The big "we" of God: Healing racism
Is there anything else possible than a big, shining “we” including every single individual – every woman, man, and child? Is it possible to be a true Christian without acknowledging that salvation and healing are only possible for all – or none? How far can love travel? Are Truth and Love impersonal and infinitely committed to being what they are from the very outset: universal, omnipresent, infinitely near and her.
“I am a man.” This symbolic declaration can be a powerful affirmation of humankind’s innate humanity and dignity. But is it necessary to state the obvious? Isn’t it obvious what we all are?
This question haunted a friend of mine and myself of us after visiting, at different times, the National Civil Rights Museum in Memphis, Tennessee. “I am a man” was the hand held poster slogan in a 1968 museum exhibition illustrating black sanitation workers on strike and demanding fair wages and equal treatment. It was this demand for basic human dignity that drew Dr. Martin Luther King, Jr. to Memphis, his mountain top speech and ultimately his assignation in support of the protestors. As a protestation against discrimination the plea for human validation is metaphorically Shakespearian, echoing The Merchant of Venice’s similar cry for equal treatment, human dignity and resilience.
Either by prejudice (holding beliefs that rest on stereotypes) or discrimination (engaging in active denial of rights and opportunities to others) we, as citizens of the world, continue to treat others horribly based man-made ideas about racial/ethnic origin, religion, disability, gender, age or sexual orientation and then we behave as if these ideologies are real.
But there is a different “we”, a divine “we”, a togetherness that is spiritual, inclusive and very tender. Christian Science as the law of good redeems and heals, because it is truly impossible to understand humanity without understanding God. Christian Science reveals as Christianity’s heart and soul not only the scientific basis of true equality. It shows how God’s will indeed is done on earth now and not later in heaven. Liberty and freedom are not be found on earth, they abide in spiritual laws and come down to earth with the acknowledgment of one God and as man being the pure and dignified spiritual reflection. Mary Baker Eddy discovered God as being All-in-All, and broke radically through humanity’s heritage of inverted images about itself. Already in the preface of Science and Health she goes right to the heart of the matter: “The time for thinkers has come. Truth, independent of doctrines and time-honored systems, knocks at the portal of humanity. Contentment with the past and the cold conventionality of materialism are crumbling away” (Science and Health, p. vii).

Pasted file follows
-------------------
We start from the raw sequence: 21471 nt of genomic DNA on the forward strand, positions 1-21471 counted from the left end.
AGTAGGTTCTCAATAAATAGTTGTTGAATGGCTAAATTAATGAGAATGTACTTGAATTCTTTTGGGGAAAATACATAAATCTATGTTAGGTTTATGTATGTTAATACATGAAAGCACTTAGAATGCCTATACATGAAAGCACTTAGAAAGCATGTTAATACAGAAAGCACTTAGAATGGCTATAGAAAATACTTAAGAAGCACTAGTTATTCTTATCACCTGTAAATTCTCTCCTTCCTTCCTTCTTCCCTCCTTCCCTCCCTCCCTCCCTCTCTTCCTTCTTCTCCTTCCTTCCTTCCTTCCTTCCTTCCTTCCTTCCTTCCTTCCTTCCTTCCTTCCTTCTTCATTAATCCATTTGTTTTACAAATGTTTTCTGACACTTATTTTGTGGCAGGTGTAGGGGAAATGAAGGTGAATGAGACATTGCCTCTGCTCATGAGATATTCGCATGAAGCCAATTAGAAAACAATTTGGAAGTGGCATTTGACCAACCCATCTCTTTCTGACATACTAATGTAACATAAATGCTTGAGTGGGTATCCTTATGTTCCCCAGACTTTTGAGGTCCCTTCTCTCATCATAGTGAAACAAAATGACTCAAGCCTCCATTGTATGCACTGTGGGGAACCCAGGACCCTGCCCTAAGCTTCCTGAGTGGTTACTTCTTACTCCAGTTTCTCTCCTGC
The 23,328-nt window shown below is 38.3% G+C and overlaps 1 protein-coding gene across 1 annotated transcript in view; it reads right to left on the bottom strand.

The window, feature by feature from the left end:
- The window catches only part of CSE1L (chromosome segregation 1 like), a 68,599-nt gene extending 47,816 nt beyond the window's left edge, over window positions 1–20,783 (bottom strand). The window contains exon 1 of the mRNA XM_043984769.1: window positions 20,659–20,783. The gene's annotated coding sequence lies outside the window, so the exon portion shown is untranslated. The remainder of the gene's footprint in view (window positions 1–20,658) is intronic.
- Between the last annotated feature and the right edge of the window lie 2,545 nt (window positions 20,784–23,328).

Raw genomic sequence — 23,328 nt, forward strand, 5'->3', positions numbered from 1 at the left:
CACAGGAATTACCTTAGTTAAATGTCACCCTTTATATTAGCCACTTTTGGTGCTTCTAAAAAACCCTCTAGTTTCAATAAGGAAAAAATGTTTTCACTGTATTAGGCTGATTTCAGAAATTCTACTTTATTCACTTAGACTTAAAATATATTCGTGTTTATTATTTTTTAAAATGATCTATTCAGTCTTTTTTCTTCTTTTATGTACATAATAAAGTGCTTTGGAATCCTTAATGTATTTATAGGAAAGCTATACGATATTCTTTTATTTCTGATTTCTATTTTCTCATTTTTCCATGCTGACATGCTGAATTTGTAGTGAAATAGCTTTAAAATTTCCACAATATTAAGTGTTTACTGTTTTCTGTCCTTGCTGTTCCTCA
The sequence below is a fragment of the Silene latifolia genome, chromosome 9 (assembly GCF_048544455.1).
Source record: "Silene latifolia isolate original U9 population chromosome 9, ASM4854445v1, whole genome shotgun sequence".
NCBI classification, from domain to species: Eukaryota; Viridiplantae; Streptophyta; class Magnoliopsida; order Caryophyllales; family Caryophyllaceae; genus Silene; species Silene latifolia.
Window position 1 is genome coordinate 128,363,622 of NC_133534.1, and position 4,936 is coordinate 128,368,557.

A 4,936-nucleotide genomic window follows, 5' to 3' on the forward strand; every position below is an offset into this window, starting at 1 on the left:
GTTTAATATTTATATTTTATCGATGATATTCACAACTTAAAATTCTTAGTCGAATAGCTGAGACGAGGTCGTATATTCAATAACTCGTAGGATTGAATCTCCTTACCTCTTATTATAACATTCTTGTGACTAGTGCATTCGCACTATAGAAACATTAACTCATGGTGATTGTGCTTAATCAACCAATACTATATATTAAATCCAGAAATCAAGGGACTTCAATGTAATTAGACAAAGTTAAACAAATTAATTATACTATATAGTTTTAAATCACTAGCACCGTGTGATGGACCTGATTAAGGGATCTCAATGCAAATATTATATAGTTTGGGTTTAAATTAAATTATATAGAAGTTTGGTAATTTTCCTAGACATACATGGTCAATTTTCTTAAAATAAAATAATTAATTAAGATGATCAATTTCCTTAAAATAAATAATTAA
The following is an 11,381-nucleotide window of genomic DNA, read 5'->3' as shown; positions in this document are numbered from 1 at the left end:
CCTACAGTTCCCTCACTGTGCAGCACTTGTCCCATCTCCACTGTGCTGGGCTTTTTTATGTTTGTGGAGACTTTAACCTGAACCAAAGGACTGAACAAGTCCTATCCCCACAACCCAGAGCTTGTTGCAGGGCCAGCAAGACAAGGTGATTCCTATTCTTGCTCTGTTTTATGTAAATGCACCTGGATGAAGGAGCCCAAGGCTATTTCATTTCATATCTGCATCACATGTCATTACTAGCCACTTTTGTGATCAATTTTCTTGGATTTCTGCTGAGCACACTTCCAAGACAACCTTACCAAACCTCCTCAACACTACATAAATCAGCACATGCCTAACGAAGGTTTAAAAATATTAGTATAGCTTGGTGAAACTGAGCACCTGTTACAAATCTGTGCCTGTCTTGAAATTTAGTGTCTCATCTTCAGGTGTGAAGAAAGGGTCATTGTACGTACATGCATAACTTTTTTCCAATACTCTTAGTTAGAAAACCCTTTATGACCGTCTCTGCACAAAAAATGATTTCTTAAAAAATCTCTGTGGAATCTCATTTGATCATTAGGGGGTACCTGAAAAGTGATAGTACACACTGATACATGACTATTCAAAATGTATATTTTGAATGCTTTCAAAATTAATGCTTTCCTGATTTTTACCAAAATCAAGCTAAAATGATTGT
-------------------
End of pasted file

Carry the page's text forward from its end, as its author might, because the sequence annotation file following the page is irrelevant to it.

She doesn’t waste any time with superficial remedies or band-aids of sweet words but invites us to think and heed Truth’s knock. With Truth’s knock at the “the portal of humanity” the “isms” of racism, gender bias and heterosexism loose their power to limit, torture and deny and are exposed as the hissing of the “talking serpent, contradicting the word of God and thereby obtaining social prestige, a large following, and changing the order and harmony of God's creation.” (Christian Science vs. Pantheism, p. 6)
This serpent appears on the runway of the second record of creation, in which all the ingredients of discrimination and human power play are shown. After the expulsion from paradise Adam and Eve become parents, and as soon as the two sons are adults and able to earn a living on their own, Cain slays his younger brother Abel. Mrs. Eddy commenting on this murder of Abel writes: “The erroneous belief that life, substance, and intelligence can be material ruptures the life and brotherhood of man at the very outset” (Science and Health, p. 541). Any notion speaking for discrimination and justifying prejudice is the snake talk that ushers in the fake story of humanity. It means murder already from the outset. When Cain has disposed of Abel’s corpse in the ground, the mythological God questions Cain concerning Abel’s whereabouts. Cain legitimizes with his self-assertive question his terrible act with which he has provided the justification for all discriminating thought and act throughout human history: “Should I be my brother’s keeper?”
When Christ Jesus radically changed the rules of the game and provided humanity with his own prayer for us, he could have easily accentuated the necessity for everyone to grow individually, starting the prayer with “My Father…” (Matt. 6: 9) But he provided his prayer as a daily reminder that we are of the same origin. We are one family, and we have no better way to daily attest to our joint heritage by meekly heeding his council: “Judge not that ye be not judged.” (Matt. 7: 1)
It is with solemn dignity and joy that we contribute to the world’s struggle for equal rights and deeper understanding of our neighbour. Our way is meant to be free and it is with us that peace among the people truly starts. We are free to feel loved and to love – and this freedom will be felt in our lives if we actively support this freedom for every one and purge ourselves of any tint of discriminating thoughts or reliance on code or creed to reveal to us who we all are. Mary Baker Eddy writes:
“God has built a higher platform of human rights, and He has built in on diviner claims. These claims are not made through code or creed, but in demonstration of ‘on earth peace, good-will toward men.” What a view awaits us looking out from this “higher platform” to see the richness and grandeur of God’s creation, completely unafraid and free.
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In my work as Christian Science practitioner and writer I draw on listening to God and listening to people.
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